SALT LAKE CITY (AP) – Federal prosecutors on Wednesday dropped charges against a husband and wife accused of illegally distributing peyote after they agreed to stay away from the hallucinogenic drug.
James Mooney, 62, and his wife, Linda, 52, leaders of the Oklevueha EarthWalks Native American Church of Utah, had pleaded not guilty to multiple counts of distribution of peyote. They said they used the drug only in American Indian religious services.
The government allows limited use of peyote for ceremonies by members of federally recognized tribes. The tribe in which the Mooneys claimed membership, the Oklevueha Band of Yamassee Seminole Indians, is not federally recognized.
The couple agreed not to acquire, use or distribute peyote until they become members of a federally recognized tribe or there is a clarification of the law regarding the use of peyote through the courts or legislative action.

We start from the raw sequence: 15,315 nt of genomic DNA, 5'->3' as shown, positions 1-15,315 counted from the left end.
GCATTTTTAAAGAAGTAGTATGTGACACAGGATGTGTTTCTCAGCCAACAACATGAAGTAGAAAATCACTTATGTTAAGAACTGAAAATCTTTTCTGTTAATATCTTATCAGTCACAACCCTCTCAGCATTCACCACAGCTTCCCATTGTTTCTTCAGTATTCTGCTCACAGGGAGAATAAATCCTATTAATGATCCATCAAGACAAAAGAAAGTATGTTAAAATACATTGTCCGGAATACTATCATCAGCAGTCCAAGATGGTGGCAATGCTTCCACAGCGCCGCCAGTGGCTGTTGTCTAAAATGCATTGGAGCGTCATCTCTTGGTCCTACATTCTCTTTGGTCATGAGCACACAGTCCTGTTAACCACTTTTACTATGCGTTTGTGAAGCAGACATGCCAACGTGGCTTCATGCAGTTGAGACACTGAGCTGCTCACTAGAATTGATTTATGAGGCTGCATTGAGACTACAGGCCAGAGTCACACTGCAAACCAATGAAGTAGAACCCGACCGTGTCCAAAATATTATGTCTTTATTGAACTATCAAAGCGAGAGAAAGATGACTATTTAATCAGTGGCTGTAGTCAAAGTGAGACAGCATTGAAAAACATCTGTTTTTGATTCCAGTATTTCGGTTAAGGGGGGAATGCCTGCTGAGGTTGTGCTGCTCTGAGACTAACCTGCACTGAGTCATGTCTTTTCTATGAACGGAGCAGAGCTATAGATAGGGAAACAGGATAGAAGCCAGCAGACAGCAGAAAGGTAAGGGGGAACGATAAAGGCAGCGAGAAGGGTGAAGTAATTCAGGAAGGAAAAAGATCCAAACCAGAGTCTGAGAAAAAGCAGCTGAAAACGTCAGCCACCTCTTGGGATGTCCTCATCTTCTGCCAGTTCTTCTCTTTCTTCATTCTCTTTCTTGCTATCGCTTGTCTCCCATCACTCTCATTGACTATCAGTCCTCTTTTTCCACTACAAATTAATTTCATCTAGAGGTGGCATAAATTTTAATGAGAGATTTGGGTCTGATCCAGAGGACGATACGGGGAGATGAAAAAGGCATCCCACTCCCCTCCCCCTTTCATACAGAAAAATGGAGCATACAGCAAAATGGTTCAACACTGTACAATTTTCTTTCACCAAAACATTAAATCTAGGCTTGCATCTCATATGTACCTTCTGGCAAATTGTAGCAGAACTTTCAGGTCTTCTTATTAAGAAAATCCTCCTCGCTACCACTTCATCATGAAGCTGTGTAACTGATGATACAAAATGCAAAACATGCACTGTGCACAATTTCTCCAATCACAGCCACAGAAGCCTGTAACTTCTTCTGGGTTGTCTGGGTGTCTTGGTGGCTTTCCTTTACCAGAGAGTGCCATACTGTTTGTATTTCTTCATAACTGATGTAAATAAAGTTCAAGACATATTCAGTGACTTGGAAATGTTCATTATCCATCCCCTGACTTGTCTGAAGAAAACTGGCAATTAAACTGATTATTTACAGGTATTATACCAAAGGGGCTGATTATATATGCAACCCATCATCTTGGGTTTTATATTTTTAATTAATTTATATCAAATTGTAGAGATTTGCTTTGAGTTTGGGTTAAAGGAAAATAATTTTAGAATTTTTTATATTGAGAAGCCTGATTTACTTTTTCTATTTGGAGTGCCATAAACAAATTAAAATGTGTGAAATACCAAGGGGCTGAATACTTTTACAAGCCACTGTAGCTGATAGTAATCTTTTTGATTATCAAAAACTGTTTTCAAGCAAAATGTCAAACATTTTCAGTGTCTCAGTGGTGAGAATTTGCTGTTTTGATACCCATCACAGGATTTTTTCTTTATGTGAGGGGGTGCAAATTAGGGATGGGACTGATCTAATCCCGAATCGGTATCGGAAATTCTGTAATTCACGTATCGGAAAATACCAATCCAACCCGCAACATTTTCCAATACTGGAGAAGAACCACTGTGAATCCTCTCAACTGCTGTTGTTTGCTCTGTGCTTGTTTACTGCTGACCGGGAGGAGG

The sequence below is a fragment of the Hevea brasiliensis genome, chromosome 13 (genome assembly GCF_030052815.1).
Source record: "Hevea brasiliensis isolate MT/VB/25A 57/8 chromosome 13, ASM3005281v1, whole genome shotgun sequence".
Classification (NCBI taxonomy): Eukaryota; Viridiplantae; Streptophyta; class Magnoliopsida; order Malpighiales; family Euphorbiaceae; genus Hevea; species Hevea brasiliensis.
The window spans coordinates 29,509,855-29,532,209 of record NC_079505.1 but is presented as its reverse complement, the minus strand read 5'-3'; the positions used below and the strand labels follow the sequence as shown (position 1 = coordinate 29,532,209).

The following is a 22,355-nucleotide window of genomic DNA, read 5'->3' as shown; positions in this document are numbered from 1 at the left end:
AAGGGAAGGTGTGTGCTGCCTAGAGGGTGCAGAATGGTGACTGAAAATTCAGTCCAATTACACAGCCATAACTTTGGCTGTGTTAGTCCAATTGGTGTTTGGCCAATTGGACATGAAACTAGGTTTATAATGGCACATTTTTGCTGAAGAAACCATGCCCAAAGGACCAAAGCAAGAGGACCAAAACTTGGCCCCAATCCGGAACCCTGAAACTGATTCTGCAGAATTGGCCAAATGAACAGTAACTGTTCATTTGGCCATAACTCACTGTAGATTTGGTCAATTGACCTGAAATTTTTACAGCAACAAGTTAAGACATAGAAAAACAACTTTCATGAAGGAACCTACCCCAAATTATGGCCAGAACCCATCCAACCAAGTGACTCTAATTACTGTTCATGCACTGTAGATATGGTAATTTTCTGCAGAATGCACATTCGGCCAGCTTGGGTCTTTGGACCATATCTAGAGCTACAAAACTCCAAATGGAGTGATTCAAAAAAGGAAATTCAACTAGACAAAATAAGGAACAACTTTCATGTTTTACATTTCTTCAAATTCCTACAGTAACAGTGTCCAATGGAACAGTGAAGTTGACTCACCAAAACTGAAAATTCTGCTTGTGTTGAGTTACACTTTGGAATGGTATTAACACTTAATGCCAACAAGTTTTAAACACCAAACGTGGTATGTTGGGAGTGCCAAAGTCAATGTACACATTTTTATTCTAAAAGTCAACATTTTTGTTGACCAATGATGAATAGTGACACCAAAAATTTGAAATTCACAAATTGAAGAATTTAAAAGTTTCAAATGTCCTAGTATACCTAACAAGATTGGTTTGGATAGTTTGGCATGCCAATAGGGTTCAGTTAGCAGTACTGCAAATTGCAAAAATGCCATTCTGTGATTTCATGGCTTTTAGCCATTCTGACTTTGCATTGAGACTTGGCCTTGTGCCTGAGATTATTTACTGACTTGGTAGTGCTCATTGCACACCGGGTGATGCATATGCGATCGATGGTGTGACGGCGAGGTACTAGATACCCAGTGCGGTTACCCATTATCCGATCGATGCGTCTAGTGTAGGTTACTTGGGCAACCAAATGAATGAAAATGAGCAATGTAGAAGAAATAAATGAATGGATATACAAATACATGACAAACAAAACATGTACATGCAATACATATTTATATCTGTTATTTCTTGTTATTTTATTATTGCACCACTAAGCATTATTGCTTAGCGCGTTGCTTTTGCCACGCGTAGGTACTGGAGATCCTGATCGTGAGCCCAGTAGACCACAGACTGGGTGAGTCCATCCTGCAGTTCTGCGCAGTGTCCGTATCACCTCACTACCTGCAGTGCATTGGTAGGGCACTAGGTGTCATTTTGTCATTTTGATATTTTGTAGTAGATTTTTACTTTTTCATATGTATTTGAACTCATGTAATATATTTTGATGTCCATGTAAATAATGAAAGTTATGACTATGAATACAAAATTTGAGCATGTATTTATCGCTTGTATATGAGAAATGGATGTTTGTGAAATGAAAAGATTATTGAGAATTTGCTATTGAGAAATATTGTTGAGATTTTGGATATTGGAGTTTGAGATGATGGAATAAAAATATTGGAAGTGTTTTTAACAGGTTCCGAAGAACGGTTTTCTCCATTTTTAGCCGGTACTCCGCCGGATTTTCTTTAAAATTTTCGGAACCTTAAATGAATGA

The announcement by the U.S. attorney’s office for Utah came a day after the Supreme Court ruled in an unrelated case involving a hallucinogenic tea. That ruling said the government cannot hinder religious practices without proof of a “compelling” need to do so.
The Mooneys and their attorneys signed the agreement last week.
Steven Killpack, James Mooney’s attorney, likened the tea used by a branch of a South American religious sect to the peyote used in ceremonies of the Native American Church.
“I’m unaware of any crime being committed by someone under the influence of tea or peyote,” he said.
Richard Lambert, the criminal division chief in the U.S. attorney’s Office, said the agreement avoided the expense of a trial.